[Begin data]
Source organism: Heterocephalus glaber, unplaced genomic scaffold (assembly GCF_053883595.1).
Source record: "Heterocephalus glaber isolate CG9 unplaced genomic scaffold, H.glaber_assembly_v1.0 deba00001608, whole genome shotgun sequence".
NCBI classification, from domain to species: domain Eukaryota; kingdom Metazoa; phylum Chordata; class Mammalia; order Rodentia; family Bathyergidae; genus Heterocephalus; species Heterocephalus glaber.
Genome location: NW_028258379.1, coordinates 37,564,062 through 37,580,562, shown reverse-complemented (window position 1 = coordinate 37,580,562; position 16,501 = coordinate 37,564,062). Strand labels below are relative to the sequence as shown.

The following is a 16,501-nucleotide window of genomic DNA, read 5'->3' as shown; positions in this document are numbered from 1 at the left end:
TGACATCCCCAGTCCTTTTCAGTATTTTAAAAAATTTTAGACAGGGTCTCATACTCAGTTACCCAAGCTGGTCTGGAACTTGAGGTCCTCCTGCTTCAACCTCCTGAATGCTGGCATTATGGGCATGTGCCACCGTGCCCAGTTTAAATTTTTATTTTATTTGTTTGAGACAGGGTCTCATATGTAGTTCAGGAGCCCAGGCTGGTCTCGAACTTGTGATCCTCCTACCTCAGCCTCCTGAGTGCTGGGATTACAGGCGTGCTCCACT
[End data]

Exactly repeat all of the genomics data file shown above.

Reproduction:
Source organism: Heterocephalus glaber, unplaced genomic scaffold (assembly GCF_053883595.1).
Source record: "Heterocephalus glaber isolate CG9 unplaced genomic scaffold, H.glaber_assembly_v1.0 deba00001608, whole genome shotgun sequence".
NCBI classification, from domain to species: domain Eukaryota; kingdom Metazoa; phylum Chordata; class Mammalia; order Rodentia; family Bathyergidae; genus Heterocephalus; species Heterocephalus glaber.
Genome location: NW_028258379.1, coordinates 37,564,062 through 37,580,562, shown reverse-complemented (window position 1 = coordinate 37,580,562; position 16,501 = coordinate 37,564,062). Strand labels below are relative to the sequence as shown.

The following is a 16,501-nucleotide window of genomic DNA, read 5'->3' as shown; positions in this document are numbered from 1 at the left end:
TGACATCCCCAGTCCTTTTCAGTATTTTAAAAAATTTTAGACAGGGTCTCATACTCAGTTACCCAAGCTGGTCTGGAACTTGAGGTCCTCCTGCTTCAACCTCCTGAATGCTGGCATTATGGGCATGTGCCACCGTGCCCAGTTTAAATTTTTATTTTATTTGTTTGAGACAGGGTCTCATATGTAGTTCAGGAGCCCAGGCTGGTCTCGAACTTGTGATCCTCCTACCTCAGCCTCCTGAGTGCTGGGATTACAGGCGTGCTCCACT